The White Collar Recession: What It Is and Why It Matters

It’s no secret that the American economy has spent the past few years struggling to stay afloat. Thousands of jobs have been plunged into uncertainty and chaos since the start of the COVID-19 pandemic. While some individuals have found success working from home by trying out new, innovative work opportunities, others have struggled. Especially white collar tech workers. White collar tech workers are unlikely victims of this economic climate.

With the rise of robots and other technologies, there has been debate over whether bots will replace blue-collar workers. There are some though White collar jobs that can be replaced by bots, the focus has been on blue collar workers. However, it seems that white collar individuals have their own problems.

What is a white collar recession?

usually, When a recession hits, the first layoff experienced by blue-collar workers. Workers in labor-intensive industries such as manufacturing and construction often find themselves out of a job during economic downturns. From there, service personnel are often injured. Because such positions are seen as more expendable than white collar desk jobs.

Generally, white-collar workers don’t see much of an impact from a recession until things get a little dire. However, iWhite collar recession, things work in the opposite direction. While everyone struggles to some extent due to economic changes, white collar workers are the hardest hit.

Epidemic mess

The recent pandemic has created an unprecedented economic crisis. which most Americans struggled to come to terms with. At the start of Covid, Americans were told to stay home to prevent the spread of the virus. As a result, many blue-collar firms have sent workers home temporarily. This causes a brief increase in unemployment.

During Covid, Americans are spending more time online than ever before. Internet usage in the average American home 70% increase. And, instead of going out for groceries or meals, used delivery apps like DoorDash and Amazon. These apps have become hugely popular and somewhat necessary.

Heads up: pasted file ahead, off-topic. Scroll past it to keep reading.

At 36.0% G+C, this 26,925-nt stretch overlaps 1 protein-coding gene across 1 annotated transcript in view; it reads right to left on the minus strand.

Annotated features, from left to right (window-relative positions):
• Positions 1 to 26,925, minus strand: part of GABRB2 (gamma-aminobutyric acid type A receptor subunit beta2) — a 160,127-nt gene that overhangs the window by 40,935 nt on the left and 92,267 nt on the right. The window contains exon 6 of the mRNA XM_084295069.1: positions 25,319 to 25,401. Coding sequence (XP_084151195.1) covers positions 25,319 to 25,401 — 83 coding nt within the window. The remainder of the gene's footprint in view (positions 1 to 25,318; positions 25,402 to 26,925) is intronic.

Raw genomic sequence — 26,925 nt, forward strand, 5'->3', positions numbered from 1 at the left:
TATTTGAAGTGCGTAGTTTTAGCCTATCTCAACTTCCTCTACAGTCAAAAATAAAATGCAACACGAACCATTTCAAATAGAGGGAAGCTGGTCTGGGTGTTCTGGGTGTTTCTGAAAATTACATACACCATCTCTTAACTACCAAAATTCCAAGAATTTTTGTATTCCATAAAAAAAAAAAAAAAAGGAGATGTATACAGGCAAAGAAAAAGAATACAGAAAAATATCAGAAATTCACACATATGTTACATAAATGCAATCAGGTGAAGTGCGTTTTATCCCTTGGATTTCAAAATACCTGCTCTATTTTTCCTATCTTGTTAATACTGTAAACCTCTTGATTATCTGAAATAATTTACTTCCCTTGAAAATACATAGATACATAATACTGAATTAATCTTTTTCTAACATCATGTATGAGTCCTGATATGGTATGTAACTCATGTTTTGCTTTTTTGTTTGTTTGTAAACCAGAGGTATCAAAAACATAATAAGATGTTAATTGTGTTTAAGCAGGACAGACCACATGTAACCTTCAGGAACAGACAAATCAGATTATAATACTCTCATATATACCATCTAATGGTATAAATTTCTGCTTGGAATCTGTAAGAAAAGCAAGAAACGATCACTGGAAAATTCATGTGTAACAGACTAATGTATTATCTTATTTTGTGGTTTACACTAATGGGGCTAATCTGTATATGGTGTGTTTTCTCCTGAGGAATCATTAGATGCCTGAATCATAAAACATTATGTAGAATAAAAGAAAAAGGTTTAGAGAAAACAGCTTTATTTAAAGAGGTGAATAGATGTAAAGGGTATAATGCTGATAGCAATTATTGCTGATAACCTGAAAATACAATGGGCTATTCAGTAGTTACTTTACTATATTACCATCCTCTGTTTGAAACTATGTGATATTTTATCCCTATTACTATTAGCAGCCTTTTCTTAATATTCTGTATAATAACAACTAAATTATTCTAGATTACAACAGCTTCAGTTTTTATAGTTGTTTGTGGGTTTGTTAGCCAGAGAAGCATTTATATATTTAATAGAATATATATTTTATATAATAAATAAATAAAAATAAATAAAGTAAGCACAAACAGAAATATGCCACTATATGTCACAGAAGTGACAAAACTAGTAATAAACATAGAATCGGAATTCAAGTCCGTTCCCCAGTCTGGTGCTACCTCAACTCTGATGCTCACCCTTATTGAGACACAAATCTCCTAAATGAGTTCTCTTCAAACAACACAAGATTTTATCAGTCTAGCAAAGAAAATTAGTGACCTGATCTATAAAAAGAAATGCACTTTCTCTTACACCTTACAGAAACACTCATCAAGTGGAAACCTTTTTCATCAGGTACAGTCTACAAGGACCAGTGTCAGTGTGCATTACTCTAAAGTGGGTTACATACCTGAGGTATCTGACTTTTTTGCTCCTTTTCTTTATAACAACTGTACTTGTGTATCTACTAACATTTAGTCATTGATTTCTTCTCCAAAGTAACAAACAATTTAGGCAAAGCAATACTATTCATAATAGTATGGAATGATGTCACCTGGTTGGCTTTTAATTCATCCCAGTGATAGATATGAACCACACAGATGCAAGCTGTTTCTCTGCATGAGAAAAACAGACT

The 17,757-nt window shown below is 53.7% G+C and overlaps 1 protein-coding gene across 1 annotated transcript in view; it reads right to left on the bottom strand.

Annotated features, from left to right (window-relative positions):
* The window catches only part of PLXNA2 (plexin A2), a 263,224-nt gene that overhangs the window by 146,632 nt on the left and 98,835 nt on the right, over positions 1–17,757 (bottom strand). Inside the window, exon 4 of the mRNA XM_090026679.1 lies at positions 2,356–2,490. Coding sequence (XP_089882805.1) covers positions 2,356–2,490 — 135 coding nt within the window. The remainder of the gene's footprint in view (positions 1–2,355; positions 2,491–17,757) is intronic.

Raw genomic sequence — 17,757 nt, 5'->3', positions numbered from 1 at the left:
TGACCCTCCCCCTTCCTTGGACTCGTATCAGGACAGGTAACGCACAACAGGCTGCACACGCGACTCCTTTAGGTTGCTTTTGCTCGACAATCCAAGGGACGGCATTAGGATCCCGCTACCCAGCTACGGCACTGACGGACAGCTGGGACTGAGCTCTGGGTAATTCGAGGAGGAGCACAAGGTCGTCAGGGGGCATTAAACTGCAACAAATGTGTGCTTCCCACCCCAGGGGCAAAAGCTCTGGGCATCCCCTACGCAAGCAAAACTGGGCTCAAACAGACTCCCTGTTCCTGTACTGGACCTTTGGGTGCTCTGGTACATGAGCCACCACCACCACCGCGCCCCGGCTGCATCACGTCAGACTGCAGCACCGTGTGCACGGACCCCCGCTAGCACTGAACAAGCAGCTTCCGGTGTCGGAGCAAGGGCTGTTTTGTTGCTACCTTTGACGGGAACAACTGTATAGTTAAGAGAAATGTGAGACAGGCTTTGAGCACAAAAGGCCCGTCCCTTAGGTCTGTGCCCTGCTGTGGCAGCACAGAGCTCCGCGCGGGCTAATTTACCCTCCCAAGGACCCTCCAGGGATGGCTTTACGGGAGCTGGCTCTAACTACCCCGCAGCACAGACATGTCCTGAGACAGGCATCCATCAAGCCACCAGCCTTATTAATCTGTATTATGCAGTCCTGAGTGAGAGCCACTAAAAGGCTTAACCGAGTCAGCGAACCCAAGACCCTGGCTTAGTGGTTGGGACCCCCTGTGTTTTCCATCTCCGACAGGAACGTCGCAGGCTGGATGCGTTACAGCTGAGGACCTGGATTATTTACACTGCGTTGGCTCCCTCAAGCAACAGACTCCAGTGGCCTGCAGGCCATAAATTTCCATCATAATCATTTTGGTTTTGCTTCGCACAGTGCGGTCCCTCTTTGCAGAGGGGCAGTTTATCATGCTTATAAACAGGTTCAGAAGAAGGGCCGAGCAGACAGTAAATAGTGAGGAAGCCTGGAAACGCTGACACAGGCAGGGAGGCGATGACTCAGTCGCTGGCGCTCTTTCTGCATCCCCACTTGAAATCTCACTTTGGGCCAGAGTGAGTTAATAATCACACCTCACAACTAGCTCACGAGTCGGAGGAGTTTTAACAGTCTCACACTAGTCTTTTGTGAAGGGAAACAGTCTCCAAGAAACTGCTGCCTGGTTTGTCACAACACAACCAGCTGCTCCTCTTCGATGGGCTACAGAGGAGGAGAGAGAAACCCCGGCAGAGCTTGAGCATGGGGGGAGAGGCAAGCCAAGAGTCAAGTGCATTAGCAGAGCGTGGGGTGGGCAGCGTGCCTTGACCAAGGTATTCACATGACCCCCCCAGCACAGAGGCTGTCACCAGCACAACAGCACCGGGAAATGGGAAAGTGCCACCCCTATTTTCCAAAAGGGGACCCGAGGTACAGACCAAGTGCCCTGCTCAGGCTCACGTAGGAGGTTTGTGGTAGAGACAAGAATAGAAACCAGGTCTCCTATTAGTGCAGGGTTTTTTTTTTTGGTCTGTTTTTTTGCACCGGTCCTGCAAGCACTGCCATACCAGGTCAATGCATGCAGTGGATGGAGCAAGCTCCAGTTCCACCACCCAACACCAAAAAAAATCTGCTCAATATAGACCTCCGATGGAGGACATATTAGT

Employment Rebellion

Because most Americans were staying at home and using online services, naturally, major technology improvements took place. For example, Amazon offers its customers Prime services – a subscription that promises 2-day delivery on eligible items. When sales skyrocketed during the pandemic, Amazon naturally turned to hiring more workers to keep up with demand and deliver on that promise to customers.

Amazon wasn’t the only big company to experience this staggering increase in profits. Other companies that have adapted to the rapid growth in demand include Shopify, Pepsi, Netflix, Meta and Snapchat. Naturally these companies meet the growing demand Recruited large numbers of new white-collar workers.

perfect storm

After sending their employees home for Covid, CEOs struggled to retain profits simply because people were staying at home. CEOs hoped that employees would return to work after the pandemic, but they were very wrong.

These blue collar workers had to find jobs elsewhere just to survive. Thus, creating what many economic analysts refer to as “structural labor shortages”. This is a self-perpetuating cycle of labor lost and regained. This cycle benefits these major corporations.

The price of labor is falling

To create the illusion of plenty of job opportunities, big tech companies post job listings, only to revise them later without hiring new employees. Sometimes, the salary won’t even be listed, especially if the company doesn’t offer a competitive wage. This severely skews the perception of actually available job opportunities.

With white collar workers being laid off and (sometimes) rehired at such an alarming rate, and blue collar workers being fleeced by corporations, it’s no wonder a recession is underway. Recent economic instability has left many workers questioning the integrity of the American job market.